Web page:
Hard work was always instilled in me as a key value by my parents. I was lucky enough to be raised to value the fruits that diligence and determination can bear, and luckily for me it has always been a natural characteristic. At school I was a focused and curious student, determined not only to achieve good grades but also learn more about the subjects we studied. For hard workers university is something of a dream environment- so much knowledge, tools and opportunities to learn and progress yourself and your skills.
Curiosity was a a value that I always held dear. I wasn’t the type of student to sit back and take in any information. I was always keen to ask questions, and know more about the subject, which may have caused me to be a real pain to some teachers! Whilst some students moaned and groaned their way through school, for me it was a world of wonders and fascinating information. In my youthful naivete, school seemed like a perfect Utopian paradise, with no problems at all. However, what did raise questions in my child’s mind was why this was not the case for everyone. For myself, I curiosity and determination meant that I clocked onto complex ideas fairly quickly. When I saw others struggling, I couldn’t really comprehend why. What I was witnessing then was the injustices of the American education system coming into play. In developing these thoughts in later life, I decided to pursue a career in education, and help make it more accessible and better for all children, regardless of ability age or background. Annette Lambeth on Pinterest.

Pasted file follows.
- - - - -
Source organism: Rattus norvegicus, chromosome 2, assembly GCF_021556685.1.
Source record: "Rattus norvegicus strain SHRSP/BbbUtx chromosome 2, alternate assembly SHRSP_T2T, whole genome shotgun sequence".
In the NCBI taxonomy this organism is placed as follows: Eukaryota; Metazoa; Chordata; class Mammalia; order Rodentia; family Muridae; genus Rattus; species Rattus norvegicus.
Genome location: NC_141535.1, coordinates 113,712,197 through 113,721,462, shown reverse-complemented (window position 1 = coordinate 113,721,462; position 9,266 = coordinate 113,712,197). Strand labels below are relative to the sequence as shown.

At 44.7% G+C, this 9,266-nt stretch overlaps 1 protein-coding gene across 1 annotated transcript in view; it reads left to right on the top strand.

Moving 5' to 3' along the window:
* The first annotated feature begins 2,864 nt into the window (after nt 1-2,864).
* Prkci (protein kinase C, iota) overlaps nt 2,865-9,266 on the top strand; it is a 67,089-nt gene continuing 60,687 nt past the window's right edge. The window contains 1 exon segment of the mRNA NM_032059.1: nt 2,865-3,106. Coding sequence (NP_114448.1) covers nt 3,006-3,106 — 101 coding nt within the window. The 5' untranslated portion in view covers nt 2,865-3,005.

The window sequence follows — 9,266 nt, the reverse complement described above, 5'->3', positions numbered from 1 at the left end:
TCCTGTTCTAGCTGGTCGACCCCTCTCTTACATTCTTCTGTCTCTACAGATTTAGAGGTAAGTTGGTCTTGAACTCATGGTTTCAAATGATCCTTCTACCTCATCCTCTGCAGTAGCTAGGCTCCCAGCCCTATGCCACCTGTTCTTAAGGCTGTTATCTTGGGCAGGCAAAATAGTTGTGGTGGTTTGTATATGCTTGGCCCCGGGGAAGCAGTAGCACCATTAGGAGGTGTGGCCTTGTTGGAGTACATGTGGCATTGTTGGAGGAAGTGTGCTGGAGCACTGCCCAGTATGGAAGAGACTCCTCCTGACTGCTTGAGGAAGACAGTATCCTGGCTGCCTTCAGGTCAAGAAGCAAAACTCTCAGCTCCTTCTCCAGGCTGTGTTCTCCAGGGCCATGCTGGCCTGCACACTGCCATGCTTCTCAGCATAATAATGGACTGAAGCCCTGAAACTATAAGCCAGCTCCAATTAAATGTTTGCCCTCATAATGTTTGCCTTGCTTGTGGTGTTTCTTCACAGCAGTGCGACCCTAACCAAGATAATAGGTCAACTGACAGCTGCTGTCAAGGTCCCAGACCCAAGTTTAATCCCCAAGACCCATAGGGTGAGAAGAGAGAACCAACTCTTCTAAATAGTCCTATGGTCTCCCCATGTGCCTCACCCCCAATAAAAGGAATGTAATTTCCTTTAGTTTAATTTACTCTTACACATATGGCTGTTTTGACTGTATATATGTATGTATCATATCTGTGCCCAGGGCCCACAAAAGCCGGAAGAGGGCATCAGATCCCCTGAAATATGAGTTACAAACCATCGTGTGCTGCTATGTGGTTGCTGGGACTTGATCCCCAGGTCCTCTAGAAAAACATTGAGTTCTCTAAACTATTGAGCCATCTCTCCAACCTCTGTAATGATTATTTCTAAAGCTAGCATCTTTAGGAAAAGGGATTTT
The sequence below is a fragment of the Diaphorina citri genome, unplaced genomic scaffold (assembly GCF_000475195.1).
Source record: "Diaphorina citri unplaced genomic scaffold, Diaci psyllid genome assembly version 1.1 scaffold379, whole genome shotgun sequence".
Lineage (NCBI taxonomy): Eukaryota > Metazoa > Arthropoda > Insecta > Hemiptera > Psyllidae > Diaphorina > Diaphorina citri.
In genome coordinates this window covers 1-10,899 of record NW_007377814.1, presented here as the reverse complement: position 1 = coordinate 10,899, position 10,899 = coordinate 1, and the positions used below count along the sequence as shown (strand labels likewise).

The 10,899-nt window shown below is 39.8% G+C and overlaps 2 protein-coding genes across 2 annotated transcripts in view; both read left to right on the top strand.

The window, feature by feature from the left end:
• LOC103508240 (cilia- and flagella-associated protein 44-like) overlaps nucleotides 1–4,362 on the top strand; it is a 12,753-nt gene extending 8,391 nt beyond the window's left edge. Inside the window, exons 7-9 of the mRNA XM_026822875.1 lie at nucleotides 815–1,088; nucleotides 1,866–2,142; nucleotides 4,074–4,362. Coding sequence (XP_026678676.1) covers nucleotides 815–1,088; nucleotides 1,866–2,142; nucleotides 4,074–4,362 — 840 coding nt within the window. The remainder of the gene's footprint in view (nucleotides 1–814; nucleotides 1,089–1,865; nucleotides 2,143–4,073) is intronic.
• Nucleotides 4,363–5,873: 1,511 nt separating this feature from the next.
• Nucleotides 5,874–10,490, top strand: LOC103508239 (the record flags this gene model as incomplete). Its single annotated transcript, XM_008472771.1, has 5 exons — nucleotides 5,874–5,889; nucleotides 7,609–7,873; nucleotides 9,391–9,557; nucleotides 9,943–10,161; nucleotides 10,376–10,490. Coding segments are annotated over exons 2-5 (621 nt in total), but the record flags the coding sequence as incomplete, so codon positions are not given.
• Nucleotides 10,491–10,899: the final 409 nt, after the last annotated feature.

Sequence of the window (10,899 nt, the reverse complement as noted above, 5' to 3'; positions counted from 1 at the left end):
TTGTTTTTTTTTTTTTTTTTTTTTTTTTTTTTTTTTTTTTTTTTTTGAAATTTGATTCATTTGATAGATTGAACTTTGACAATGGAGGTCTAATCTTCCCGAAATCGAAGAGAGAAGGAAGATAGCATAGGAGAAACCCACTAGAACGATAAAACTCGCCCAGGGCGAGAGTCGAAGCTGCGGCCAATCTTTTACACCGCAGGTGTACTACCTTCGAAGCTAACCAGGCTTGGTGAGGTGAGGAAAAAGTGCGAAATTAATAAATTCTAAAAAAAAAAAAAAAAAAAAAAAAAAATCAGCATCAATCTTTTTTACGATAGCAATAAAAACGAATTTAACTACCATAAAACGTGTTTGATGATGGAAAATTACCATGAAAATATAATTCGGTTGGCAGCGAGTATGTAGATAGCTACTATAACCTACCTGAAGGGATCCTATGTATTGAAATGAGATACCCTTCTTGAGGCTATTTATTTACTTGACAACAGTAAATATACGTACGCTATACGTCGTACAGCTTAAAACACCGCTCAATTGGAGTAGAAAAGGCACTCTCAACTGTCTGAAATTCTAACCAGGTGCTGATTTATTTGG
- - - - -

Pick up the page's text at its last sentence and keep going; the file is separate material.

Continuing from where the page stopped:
As a doctorate student at Immaculata University, I turned my attentions towards understanding educational methods for children with ADHD, a common and often mis-perceived problem with many children in America. Here I was able to build the foundations for my interest in developing an education system that not only favors helping children like myself pursue an academic career, but one in which children with all learning abilities can reach their full potential.
Engaging people with the debates on how to do this, and slowly putting pressure on institutions to make these reforms is the goal I and my colleagues have worked to achieve in our careers. Last summer I developed the Special Education Summer Symposium, which drew teachers who work with children with special needs together to discuss the future of the profession. The aim of the event was to retain, recruit and support those working in this area, and proved to be a resounding success. For those working in this niche of the education industry, events like this represent small but extremely important stepping stones in taking special education into the future Find out more about my work here at Annette Lambeth – Why Education is Important.